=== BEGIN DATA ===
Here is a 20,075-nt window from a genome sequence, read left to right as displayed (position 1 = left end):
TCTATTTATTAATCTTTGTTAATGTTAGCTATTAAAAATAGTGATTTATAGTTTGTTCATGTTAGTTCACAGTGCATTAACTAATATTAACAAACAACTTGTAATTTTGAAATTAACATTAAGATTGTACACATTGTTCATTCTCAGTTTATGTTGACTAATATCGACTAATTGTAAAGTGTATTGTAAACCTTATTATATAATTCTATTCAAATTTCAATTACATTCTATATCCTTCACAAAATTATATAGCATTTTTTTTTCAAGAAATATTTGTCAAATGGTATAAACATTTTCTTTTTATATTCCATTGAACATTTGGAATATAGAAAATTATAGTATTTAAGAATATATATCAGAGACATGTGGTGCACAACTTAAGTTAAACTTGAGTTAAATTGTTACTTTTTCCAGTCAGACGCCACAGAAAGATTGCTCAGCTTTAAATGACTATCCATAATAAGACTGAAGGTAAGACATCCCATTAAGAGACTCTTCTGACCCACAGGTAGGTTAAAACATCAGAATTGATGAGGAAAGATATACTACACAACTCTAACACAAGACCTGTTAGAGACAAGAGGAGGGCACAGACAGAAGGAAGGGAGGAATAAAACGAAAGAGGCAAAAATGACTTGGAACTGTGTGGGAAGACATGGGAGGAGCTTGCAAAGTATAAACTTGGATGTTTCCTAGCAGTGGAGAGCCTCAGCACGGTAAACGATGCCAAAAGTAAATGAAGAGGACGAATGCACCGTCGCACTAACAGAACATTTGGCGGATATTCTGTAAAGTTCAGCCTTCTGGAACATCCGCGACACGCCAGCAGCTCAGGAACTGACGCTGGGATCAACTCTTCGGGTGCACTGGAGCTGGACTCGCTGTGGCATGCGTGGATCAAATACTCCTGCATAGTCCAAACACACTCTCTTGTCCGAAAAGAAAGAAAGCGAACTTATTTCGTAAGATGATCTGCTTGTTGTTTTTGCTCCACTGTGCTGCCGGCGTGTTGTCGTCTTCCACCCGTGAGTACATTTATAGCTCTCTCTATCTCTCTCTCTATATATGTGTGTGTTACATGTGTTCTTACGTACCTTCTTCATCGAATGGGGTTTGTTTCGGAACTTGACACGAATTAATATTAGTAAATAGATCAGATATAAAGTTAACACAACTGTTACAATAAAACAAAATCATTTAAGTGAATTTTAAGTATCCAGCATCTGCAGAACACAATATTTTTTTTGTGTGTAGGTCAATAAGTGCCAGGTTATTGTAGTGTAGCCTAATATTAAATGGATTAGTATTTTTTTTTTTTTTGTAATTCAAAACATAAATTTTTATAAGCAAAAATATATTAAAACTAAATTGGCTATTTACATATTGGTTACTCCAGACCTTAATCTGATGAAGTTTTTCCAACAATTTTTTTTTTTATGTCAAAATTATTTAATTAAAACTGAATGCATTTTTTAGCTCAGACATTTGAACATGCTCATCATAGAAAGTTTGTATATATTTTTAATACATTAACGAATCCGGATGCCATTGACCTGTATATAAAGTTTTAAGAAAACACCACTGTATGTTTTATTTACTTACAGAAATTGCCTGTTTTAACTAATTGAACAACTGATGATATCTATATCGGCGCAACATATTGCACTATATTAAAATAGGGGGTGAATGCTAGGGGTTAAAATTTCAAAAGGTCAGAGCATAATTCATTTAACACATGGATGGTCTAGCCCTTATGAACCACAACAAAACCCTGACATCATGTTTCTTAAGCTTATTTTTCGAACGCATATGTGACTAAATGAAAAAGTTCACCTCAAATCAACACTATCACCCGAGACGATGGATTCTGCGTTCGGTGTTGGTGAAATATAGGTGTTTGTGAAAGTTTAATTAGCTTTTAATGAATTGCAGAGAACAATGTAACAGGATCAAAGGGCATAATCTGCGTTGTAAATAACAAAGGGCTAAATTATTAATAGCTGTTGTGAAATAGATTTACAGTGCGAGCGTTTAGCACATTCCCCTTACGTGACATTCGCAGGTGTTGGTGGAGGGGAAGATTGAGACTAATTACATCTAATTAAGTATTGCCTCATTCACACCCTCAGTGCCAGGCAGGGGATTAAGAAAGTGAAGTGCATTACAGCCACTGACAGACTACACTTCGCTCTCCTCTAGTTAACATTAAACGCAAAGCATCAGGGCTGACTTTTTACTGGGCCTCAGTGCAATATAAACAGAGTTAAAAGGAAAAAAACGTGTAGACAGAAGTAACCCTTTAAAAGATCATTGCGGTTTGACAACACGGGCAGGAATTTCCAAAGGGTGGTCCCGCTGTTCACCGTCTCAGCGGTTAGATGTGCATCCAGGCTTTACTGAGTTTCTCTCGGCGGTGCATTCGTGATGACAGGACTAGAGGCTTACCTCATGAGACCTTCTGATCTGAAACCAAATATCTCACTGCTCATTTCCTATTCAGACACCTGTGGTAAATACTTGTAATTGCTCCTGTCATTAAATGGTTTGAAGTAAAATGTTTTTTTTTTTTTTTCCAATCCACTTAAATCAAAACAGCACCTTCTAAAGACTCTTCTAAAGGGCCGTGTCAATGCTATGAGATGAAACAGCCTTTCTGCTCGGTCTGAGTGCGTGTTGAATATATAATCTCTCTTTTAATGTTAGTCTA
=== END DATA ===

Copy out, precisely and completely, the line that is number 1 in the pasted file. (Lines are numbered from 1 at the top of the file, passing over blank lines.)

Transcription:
Here is a 20,075-nt window from a genome sequence, read left to right as displayed (position 1 = left end):